Suppose you are driving your car on a dark and curvy mountain road, on a rainy night, with a very foggy front windshield, dim headlights, and a perfectly clear rear view mirror to guide your path forward? It’s not a comforting scenario. Surprisingly, this is how many companies still operate when attempting to understand and improve their customers’ experiences and the resulting customer satisfaction (or JD Power/Net Promoter) ratings. They know a great deal about the past but very little about the future; they know a lot about the average customer but very little about the individual customer.
If you have been a silent advocate for all the benefits that market research (MR) can bring to your company, then we’re here to help you find your voice. Our Ultimate Guide to Proving Your Market Research ROI brings research to the forefront as a key player in achieving business objectives, optimizing strategies, and—most importantly—improving return on investment (ROI).
What it is An Exploratory Data Analysis, or EDA, is an exhaustive look at existing data from current and historical surveys conducted by a company.
Editor’s note: we interview Philip Atkins, director of client services, who talks about how returning to and clarifying project objectives can help ensure that research insights are not wasted with inactivity. As a market researcher, do you ever feel like other departments at your company don’t render the insights and recommendations gained in studies into actionable strategy? Here’s what it takes to get all the teams are on the same page. Get the right people sitting at the table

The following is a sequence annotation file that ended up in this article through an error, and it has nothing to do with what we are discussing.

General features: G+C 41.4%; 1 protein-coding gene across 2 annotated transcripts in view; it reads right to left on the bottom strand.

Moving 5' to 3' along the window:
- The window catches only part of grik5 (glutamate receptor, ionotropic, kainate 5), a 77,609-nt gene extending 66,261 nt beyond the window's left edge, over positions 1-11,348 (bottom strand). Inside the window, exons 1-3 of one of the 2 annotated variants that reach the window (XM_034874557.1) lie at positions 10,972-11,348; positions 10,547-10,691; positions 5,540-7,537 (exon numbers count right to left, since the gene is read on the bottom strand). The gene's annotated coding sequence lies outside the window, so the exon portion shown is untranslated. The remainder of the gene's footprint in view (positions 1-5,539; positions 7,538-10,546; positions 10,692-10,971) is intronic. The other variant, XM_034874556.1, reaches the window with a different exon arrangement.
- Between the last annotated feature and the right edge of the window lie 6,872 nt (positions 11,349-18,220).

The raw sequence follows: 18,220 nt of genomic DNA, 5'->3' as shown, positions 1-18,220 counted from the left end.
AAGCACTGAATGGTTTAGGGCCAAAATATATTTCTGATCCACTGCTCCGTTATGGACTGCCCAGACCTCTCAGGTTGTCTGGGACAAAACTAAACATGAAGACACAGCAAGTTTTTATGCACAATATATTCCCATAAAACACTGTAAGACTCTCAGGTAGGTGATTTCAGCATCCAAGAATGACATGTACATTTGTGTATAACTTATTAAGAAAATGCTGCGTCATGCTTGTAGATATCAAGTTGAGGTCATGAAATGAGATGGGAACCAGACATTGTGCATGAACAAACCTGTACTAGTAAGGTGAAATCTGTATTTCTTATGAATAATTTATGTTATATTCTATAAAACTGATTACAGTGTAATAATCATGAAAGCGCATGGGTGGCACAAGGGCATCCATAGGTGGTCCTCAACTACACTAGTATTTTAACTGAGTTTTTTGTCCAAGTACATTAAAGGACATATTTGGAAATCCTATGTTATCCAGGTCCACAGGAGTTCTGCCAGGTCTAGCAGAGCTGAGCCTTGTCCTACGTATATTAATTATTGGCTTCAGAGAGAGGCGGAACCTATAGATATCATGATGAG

We often use SPSS or R tables to conduct hypothesis testing—also known as testing for statistical significance—between means. These outputs generally provide t-test results, and in SPSS at least, produce a little alphabetical footnote when a difference is statistically significant. It’s quick and easy, but the problem is that it’s wrong. Even using the Bonferroni adjustment (which compensates for the fact that there are more than 2 groups being compared), it will commit Type II errors (it says something is not significant when it is) as well as the more common Type I errors (saying something is significant when it’s not). So what do we do?
There are many ways to predict which of several concepts will “win” in a retail environment. In another blog, I describe some of the methods we employ to conduct a best-practice experimental design for testing concepts, packaging options, advertising copy, or anything else where several discrete choices exist.
So you want to field a phone study? Perhaps you've used this mode in the past, or maybe this is a brand new avenue for your company. Regardless of whether you are looking to run your first or fifteenth telephone project, the place to start is with sampling methodology.